Trauma conference turns to local expertise

Frontline workers had the chance to connect to specialized training at the 2015 Trauma Informed Edmonton Conference March 4 and 5.
This year’s conference saw a sold out crowd of 150 people gather at the Westin Hotel to learn about how trauma affects their clients, while tapping into local expertise.

“If we can’t separate the disease from the person we get burnt out,” said Aaron Paquette, former caseworker and local artist and activist, in his keynote address. “It isn’t what happens to people that matters, it’s what they do with it that determines what their lives will become.”

REACH Edmonton was a partner on the planning committee for the conference, which is in its second year. Through coordinating targeted trauma training over the past two years, REACH has heard from many frontline service providers that there is a gap in accessibility when it comes to trauma training in Edmonton.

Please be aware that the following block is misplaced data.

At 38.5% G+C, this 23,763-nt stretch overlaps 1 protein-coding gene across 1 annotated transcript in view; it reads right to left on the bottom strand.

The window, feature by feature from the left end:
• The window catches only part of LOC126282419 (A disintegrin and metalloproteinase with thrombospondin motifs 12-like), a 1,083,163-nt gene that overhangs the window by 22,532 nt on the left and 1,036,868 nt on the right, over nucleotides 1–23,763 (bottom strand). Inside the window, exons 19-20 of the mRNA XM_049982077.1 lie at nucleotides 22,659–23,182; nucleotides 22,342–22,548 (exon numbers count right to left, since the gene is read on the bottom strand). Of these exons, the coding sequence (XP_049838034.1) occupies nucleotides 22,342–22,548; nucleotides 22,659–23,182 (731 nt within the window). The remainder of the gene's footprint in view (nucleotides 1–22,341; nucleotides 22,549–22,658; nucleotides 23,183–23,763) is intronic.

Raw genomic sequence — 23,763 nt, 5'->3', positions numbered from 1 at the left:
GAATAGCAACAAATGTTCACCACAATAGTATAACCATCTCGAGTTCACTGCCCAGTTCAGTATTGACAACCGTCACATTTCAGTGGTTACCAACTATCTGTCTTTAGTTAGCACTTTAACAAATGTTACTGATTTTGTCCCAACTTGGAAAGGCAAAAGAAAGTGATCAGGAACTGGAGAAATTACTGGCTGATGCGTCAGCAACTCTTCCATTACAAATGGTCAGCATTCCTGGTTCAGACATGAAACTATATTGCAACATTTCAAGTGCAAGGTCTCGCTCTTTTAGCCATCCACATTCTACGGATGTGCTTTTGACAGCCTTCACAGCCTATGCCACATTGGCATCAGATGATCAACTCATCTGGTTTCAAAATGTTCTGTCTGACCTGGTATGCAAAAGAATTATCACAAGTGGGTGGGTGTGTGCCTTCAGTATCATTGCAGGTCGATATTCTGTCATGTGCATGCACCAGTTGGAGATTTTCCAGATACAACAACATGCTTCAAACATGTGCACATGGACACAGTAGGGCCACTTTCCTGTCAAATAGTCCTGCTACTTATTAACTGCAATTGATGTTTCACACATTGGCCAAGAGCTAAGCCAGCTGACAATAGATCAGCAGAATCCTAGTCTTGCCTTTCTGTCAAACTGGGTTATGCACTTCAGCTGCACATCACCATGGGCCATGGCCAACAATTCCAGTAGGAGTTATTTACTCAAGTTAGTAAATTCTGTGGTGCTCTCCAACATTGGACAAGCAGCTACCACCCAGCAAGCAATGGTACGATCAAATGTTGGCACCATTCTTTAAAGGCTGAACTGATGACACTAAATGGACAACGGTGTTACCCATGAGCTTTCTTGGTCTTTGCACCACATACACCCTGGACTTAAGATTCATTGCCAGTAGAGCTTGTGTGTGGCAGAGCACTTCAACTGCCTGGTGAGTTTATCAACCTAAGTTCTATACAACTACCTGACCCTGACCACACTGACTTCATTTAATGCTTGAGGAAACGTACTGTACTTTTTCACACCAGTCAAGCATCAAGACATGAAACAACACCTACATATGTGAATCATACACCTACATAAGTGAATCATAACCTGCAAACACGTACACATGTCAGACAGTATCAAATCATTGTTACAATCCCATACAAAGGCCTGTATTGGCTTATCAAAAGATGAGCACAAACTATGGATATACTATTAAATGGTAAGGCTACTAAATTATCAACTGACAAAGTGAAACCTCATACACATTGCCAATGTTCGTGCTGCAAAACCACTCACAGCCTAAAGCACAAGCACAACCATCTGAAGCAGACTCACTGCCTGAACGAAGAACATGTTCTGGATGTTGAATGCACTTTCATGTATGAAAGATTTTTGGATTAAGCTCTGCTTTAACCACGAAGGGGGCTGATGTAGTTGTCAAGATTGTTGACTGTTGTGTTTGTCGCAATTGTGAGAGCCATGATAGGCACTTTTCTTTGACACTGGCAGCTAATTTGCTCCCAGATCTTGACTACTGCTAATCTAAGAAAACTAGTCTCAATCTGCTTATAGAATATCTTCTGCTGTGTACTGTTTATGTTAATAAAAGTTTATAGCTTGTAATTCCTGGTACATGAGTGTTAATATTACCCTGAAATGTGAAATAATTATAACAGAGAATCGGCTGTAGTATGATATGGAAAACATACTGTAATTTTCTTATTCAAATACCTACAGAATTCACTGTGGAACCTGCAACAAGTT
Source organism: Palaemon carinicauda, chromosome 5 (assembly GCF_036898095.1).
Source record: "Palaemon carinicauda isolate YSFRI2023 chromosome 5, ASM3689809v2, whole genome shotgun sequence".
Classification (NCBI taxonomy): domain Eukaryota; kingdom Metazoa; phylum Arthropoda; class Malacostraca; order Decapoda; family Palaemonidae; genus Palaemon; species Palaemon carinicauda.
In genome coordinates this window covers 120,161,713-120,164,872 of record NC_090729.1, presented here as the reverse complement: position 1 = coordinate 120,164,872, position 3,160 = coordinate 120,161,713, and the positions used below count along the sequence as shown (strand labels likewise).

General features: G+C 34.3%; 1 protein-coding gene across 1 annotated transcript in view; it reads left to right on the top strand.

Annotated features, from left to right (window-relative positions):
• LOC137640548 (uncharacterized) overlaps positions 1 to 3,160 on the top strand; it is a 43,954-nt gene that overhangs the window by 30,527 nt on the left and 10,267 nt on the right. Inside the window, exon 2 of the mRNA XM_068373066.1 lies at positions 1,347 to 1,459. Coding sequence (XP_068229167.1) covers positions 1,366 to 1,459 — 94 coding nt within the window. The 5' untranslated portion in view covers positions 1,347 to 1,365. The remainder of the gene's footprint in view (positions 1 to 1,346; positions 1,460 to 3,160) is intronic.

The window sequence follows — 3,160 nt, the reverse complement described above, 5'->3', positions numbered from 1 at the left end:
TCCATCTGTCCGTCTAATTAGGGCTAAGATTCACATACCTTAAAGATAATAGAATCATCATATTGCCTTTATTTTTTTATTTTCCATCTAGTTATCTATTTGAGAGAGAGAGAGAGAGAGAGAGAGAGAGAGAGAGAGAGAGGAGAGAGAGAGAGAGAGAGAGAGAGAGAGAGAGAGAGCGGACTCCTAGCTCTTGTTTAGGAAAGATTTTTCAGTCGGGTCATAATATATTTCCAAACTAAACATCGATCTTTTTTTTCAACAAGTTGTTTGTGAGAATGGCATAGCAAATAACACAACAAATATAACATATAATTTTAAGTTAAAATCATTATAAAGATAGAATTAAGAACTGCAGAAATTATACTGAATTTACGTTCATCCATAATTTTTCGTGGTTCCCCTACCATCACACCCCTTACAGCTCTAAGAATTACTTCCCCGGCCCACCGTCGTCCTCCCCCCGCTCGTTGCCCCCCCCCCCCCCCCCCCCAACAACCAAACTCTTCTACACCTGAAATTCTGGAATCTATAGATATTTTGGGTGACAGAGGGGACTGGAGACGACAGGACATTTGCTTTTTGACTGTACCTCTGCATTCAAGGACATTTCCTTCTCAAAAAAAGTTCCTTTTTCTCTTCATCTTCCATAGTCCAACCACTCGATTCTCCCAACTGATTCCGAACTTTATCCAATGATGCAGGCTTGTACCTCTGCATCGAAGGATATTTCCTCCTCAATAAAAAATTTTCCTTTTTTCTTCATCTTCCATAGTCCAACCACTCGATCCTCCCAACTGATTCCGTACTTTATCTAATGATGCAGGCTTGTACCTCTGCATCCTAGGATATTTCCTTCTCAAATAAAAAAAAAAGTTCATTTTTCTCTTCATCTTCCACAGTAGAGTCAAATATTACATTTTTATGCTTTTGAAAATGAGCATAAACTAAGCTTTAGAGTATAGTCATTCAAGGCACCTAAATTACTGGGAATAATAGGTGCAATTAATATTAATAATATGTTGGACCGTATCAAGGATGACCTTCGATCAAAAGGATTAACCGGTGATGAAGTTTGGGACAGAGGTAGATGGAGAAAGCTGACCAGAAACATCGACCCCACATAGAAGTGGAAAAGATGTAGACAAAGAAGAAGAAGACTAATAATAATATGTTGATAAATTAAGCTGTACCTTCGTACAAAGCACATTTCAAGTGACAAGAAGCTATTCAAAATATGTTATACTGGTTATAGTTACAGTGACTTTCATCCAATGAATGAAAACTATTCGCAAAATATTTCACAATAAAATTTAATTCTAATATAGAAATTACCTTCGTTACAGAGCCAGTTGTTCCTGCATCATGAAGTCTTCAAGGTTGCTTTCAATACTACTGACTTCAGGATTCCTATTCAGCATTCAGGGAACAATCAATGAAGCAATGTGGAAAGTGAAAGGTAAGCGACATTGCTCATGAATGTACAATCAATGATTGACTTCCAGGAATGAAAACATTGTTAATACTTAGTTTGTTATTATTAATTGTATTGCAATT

REACH is dedicated to ensuring that this gap is reduced by supporting accessible training like Trauma Informed Edmonton.

“This two-day conference focused on building skills for frontline workers, so staff are able to deal with the complexities of trauma and address their clients' needs,” said Lindsay Daniller, director of Community Initiatives and Development at REACH Edmonton. “When clients’ needs are met their risks are reduced, then they are safer and the community is safer as a result.”

Trauma Informed Edmonton was organized by the Urban Core Support Network and its partners, including the City of Edmonton, Edmonton Police Services, Niginian Housing Ventures and REACH Edmonton.